In Obljaj the arrival of the Austro-Hungarians was a long drawn-out disappointment for the Princips. Sitting in the village listening to their history brought home to me the disconnect that so often separates policy from reality. The statesmen leaving the Berlin Congress smugly convinced themselves that the people of Bosnia would benefit from the diplomatic finesse of having the Western Austro-Hungarians replace the Eastern Ottomans. What they had
actually done, however, was quite the opposite, sowing seeds of resentment that would eventually destroy the status quo of the entire Western world.
‘Our people came back home to the village after the uprising and they thought things would get much better,’ Nikola said, shaking his head. ‘They built their homes again here in Obljaj and thought that, as Christians now ruled by
Christians, they would be better off. But nothing changed. It was still a tough life of survival, struggling to live off this land and paying tax, tax and more tax.’
Just as under the Ottomans, various family members survived by working for the occupiers, retained as border guards or policemen for the foreign empire. I asked the family about the claim made by one historian that Princip’s uncle, Ilija, eldest brother of his father, had served for a time as an Austro-Hungarian gendarme – a question I felt was potentially important, as an influence on the young boy’s motivation for the assassination. Once more, the family memory was blank. Instead they emphasised the dire conditions of life for their forebears at the dawn of the twentieth century, and to do this convincingly all they had to do was relate what happened to six of Princip’s siblings.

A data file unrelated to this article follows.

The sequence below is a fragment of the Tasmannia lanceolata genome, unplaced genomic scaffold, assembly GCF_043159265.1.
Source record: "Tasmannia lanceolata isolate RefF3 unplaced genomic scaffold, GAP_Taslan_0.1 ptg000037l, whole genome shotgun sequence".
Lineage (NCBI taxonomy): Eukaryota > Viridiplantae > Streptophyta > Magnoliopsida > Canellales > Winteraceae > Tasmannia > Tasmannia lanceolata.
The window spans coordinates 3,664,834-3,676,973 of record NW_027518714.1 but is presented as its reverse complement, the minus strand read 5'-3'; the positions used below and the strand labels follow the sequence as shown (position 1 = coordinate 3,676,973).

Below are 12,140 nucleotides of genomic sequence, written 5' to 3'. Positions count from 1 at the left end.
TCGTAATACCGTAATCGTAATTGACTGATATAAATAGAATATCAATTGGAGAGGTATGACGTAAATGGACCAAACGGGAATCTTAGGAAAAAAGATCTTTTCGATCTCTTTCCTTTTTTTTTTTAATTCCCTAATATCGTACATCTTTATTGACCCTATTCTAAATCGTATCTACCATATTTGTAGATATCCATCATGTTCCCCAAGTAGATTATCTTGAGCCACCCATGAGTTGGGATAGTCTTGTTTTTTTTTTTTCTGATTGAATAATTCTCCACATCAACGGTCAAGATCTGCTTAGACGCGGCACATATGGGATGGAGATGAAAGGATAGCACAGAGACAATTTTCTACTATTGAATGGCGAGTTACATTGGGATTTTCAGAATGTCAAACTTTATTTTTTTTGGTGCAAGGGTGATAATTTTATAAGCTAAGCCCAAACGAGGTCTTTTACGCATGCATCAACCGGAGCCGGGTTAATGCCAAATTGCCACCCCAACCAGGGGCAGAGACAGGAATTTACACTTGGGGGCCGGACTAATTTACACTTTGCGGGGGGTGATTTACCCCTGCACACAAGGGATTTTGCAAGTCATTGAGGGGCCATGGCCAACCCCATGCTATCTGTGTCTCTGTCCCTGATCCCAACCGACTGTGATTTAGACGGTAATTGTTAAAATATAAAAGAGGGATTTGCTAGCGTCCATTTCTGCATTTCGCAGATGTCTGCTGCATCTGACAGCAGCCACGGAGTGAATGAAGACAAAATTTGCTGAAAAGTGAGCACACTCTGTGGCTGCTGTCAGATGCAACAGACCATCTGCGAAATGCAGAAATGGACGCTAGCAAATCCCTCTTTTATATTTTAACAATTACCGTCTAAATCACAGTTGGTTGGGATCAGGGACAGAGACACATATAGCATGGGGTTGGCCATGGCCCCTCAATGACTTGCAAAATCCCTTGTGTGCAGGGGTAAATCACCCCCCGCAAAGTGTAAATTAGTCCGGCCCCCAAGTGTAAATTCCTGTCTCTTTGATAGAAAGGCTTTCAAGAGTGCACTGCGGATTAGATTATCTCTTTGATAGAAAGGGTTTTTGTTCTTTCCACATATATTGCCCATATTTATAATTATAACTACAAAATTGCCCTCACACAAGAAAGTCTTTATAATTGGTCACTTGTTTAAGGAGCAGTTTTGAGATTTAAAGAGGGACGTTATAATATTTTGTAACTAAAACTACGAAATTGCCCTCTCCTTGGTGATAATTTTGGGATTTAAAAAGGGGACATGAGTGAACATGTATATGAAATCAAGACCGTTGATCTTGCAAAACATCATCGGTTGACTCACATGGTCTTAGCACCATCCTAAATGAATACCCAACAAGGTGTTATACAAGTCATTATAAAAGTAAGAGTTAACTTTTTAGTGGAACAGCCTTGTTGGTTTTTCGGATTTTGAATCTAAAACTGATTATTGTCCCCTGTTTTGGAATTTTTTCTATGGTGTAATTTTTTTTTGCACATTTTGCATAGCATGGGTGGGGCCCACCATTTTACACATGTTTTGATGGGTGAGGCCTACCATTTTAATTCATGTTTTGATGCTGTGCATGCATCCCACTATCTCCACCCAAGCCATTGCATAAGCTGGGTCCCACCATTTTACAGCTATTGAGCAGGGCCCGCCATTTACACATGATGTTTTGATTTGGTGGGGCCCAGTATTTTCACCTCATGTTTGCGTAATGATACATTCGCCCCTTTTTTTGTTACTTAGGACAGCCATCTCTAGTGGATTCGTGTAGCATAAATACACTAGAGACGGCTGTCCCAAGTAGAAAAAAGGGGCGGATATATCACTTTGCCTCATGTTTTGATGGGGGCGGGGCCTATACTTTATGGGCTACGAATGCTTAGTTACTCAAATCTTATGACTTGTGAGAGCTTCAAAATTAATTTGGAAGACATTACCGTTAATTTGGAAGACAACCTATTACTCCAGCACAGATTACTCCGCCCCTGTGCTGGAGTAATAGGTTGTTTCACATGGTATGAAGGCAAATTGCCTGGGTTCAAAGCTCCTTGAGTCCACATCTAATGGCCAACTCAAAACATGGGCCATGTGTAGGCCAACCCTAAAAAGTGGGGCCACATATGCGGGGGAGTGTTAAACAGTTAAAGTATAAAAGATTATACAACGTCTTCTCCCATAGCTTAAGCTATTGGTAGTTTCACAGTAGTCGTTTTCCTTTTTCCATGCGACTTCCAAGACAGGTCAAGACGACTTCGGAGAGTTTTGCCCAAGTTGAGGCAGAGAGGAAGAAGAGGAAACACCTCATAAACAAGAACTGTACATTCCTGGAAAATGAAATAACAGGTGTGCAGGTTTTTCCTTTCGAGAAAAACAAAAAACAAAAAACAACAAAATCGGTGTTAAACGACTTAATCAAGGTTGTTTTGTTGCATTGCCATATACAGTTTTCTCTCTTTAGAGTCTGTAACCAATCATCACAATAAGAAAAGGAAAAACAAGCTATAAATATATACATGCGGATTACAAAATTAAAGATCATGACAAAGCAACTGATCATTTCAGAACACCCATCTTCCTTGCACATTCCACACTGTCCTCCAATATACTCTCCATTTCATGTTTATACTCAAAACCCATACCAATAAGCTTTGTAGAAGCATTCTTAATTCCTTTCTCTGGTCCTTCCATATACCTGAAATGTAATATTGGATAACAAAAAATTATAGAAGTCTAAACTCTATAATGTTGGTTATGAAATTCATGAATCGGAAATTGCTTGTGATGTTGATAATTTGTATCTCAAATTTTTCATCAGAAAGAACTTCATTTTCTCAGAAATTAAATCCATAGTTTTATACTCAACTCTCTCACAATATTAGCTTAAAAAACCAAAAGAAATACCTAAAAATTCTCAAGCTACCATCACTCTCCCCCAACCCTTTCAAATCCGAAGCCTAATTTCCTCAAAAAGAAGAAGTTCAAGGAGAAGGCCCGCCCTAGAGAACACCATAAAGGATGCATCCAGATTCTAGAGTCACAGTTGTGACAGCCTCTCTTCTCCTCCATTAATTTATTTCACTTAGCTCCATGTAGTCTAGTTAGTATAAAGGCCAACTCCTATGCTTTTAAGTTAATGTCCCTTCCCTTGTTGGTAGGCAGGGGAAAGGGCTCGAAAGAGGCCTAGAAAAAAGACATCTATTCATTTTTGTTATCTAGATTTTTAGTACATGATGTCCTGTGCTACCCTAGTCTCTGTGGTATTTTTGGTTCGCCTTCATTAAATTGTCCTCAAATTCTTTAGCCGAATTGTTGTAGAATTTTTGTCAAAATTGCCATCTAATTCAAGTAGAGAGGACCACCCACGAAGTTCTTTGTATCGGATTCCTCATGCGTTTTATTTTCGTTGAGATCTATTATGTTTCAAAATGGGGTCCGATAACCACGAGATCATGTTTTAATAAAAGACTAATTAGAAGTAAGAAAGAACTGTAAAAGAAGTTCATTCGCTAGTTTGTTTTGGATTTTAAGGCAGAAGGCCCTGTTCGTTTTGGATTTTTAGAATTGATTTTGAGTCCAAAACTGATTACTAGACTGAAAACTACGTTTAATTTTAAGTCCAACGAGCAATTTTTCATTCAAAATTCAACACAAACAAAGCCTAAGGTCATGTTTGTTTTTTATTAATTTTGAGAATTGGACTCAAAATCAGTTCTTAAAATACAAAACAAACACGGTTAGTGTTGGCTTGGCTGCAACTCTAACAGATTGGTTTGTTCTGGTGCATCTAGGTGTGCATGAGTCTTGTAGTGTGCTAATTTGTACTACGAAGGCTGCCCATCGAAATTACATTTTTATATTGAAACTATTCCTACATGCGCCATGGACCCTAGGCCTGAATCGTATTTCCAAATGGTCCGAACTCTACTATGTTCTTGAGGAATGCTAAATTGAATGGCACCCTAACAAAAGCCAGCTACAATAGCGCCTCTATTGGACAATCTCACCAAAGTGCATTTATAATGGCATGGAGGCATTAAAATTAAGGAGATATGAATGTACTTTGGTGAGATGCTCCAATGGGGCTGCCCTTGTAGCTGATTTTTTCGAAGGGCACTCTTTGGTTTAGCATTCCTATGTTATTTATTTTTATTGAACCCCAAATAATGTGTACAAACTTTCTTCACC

‘First there was Bosiljka, who died as a child,’ Nikola said. ‘Then there was Koviljka who was next to die, and Djuradj after her, and Branko after him and two others who were never christened and died without a name.’ It was well over
a hundred years since six out of nine children from one family had died, but for the Princip clan that would be too soon to forget.
After two hours of intensive listening, note-taking and tallying what I had read about Princip against what his family remembered, we all needed a break. I could not help noticing that the Princips had not offered Arnie and me coffee – a cultural ritual for visitors that I knew to be almost sacred. They were not being unfriendly. They were simply too poor.
I arched my back extravagantly, and Mile picked up on the cue. ‘Let’s go,’ he said. ‘I need to walk a while and I want to show you something that might teach you a little about Gavro’s parents.’ Mile led Arnie and me back through the
village and out onto the approach road where we had been dropped earlier that day. The sun was low in the sky and two teenage boys were walking across the fields carrying fishing rods. ‘Trout,’ he said, catching my interest keenly. Troutfishing is a love of mine. ‘They are going after trout in the Korana. It’s a beautiful fishing river.’